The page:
• Not great for:
    • Teams which don’t want the overhead of managing even a single linux server - security patching, backups, disaster recovery scenarios.
    • Uptime objectives of 99.999% (five 9’s) or higher.
    • Workloads which are likely to outpace the upper bound of vertical scaling (note: the upper bound is surprisingly high!).
    • If you need global points of presence.

Note: With a single server off the shelf, the most notable concern is lack of data replication and thus risk of data loss. The strategy explicitly includes approaches for getting application and operational state off the server to persistent stores in real time (litestream, fluentbit, prometheus or comparable - or SaaS providers like honeycomb or datadog).


#4: Containers on Platform as a Service (PaaS)

Option #4 is to choose a PaaS provider to host your application as a docker container.

  • Common Hosting Providers:
  • Base hosting cost: Limited free tier depending on the provider, and then ~$3/mo and up. Additional costs for block/object storage and network bandwidth.
  • Ideal for:
    • Projects which need a more customized runtime than Cloudflare Workers can provide but don’t want to manage servers.
    • Projects which need to scale the application tier horizontally.
    • Projects which can afford a network hop between the stateless application tier and the persistent data tier.
    • Projects which want to try for 5+ 9’s of availability.
    • Projects which need global points of presence (note that it can be easy push your application to the edge, but it is more challenging to do so with your data)
    • Taking advantage of an IaaS provider identity and networking primitives.
  • Not great for:
    • Teams which don’t want to be in the business of building container ci/cd deployment pipelines.
    • Teams which don’t want to manage the complexity of distributed systems.

Note: Option #4 does not include using managed kubernetes platforms like EKS, AKS, GKE, or OKE. These “managed” offerings come with significant operational costs and should be considered hostile to the goal of controlling complexity.


Beyond the Four Ways

The four approaches above attempt to control cost and complexity, provide a constrained set of capabilities in order to achieve a goal. These will cover the common 80% of usecases for web applications. When you outgrow these four it means you may have special requirements. At a certain scale an organization can benefit from investments in platform capabilities, such as those provided by Nomad or Kubernetes. The breakeven point on these investments can be much further away than you think but still may make sense. YMMV.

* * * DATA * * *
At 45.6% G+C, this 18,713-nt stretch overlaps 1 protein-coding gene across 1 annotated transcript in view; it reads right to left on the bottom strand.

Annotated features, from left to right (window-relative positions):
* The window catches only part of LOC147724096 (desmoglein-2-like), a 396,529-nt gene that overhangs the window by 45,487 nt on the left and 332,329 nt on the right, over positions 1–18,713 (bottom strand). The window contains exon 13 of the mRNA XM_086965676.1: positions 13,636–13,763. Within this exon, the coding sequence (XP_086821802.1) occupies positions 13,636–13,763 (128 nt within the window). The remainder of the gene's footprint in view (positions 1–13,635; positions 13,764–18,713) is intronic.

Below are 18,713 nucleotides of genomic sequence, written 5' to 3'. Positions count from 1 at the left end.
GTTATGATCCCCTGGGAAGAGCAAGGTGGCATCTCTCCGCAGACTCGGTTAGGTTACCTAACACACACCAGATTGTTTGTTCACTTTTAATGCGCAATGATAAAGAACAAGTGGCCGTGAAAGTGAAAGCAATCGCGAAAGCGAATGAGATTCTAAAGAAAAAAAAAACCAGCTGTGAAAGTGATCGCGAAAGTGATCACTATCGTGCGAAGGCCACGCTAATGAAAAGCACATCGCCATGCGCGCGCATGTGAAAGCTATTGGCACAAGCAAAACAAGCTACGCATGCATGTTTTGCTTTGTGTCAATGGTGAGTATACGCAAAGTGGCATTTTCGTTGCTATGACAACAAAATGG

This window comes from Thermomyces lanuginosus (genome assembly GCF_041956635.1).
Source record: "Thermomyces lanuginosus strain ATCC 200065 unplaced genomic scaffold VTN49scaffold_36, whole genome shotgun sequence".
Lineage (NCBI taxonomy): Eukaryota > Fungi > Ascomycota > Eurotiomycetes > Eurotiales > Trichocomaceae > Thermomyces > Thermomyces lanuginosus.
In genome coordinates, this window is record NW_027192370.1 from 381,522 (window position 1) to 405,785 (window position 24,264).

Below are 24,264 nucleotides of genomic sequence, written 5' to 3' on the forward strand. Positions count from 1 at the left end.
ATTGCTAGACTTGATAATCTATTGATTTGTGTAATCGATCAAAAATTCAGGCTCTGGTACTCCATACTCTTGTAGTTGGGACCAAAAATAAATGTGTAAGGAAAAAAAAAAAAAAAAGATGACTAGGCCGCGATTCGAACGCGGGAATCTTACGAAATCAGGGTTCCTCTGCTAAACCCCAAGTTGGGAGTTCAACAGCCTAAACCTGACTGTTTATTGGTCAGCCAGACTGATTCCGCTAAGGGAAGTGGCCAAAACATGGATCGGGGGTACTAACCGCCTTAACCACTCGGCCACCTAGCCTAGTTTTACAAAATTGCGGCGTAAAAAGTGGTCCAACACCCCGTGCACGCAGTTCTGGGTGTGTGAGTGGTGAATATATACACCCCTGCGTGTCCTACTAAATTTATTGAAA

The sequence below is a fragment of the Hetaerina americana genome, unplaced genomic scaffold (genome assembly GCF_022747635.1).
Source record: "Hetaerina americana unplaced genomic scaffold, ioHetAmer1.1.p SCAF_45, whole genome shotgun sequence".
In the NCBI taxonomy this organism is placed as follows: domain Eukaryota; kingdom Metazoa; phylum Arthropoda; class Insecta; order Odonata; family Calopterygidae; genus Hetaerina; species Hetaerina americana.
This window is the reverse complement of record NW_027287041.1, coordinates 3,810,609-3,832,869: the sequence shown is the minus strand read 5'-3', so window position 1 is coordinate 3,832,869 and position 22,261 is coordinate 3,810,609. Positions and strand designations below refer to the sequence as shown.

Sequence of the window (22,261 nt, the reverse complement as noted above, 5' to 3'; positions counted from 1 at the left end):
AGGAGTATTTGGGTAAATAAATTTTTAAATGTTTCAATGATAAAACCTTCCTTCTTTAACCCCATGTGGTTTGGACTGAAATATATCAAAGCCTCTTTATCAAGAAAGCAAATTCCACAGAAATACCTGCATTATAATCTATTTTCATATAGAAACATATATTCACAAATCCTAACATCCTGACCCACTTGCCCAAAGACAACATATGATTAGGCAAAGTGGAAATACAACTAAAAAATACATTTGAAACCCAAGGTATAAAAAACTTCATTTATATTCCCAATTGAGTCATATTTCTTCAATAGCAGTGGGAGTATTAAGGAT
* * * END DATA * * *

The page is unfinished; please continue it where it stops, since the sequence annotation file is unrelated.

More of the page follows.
Aside: Complexity is Conserved … Until it isn’t

There is no such thing as a free lunch (TINSTAAFL). Complexity is conserved, meaning complexity cannot be removed it can only be moved around. For example, you can pay a provider to handle a class of complexity for you or bear those yourself - someone is doing it.

The interesting areas are where the complexity-cost tradeoff gets bent by innovation or commoditization. For example, nearly free static website hosting removed the need to run an apache or nginx webserver for these usecases. Cloud providers commoditized this capability and we all enjoy the benefit. Consumers moved complexity to the provider and cost dropped at the same time. These are the areas to be on the lookout for.

Aside: Advocacy for IaaS Identity and Networking

IaaS Identity and Networking features are underappreciated. They are often free or very low cost and enable elegant, secure, and simple solutions to common usecases. Do not miss out on these features by convincing yourself it would lock you into the platform. Commit to a provider and squeeze every drop of value from your learning investment.

Essential Features:

  • Private Networking Endpoints: from a private subnet, connecting to S3 (compatible) buckets, databases, or other IaaS APIs without traversing the internet.
  • Principal Identity: cut out 90% of secret tokens and passwords you need to manage by authorizing resources themselves to access other resources. Eliminate the need to manage and inject API tokens into containers and servers and instead authorize containers and servers to perform those operations.

Which providers are worth considering for all-in investment? In my opinion, the short list is: Amazon Web Services, Microsoft Azure, and Oracle Cloud Infrastructure.


  • We covered four possible approaches to building web sites and applications.
  • The three axes you are balancing are complexity, capability, and cost. Bring intentionality to your decisions and tradeoffs.
  • Always use the solution with the lowest level of complexity which can satisfy your needs while factoring in your sensitivity to costs.
  • This can be hard stuff to get right. Take the easy wins when you see them. Save your effort for the hard ones.
  • There are of course other options. There are more complicated and (allegedly) capable approaches which move the cost and complexity curves with the promise of more capabilities. YMMV.
  • It’s challenging to create things that matter. Be thorough, get lots of reps, always be learning, and good luck.

Edit 2023-07-04: This post got alot of attention. See follow-up analysis of this post.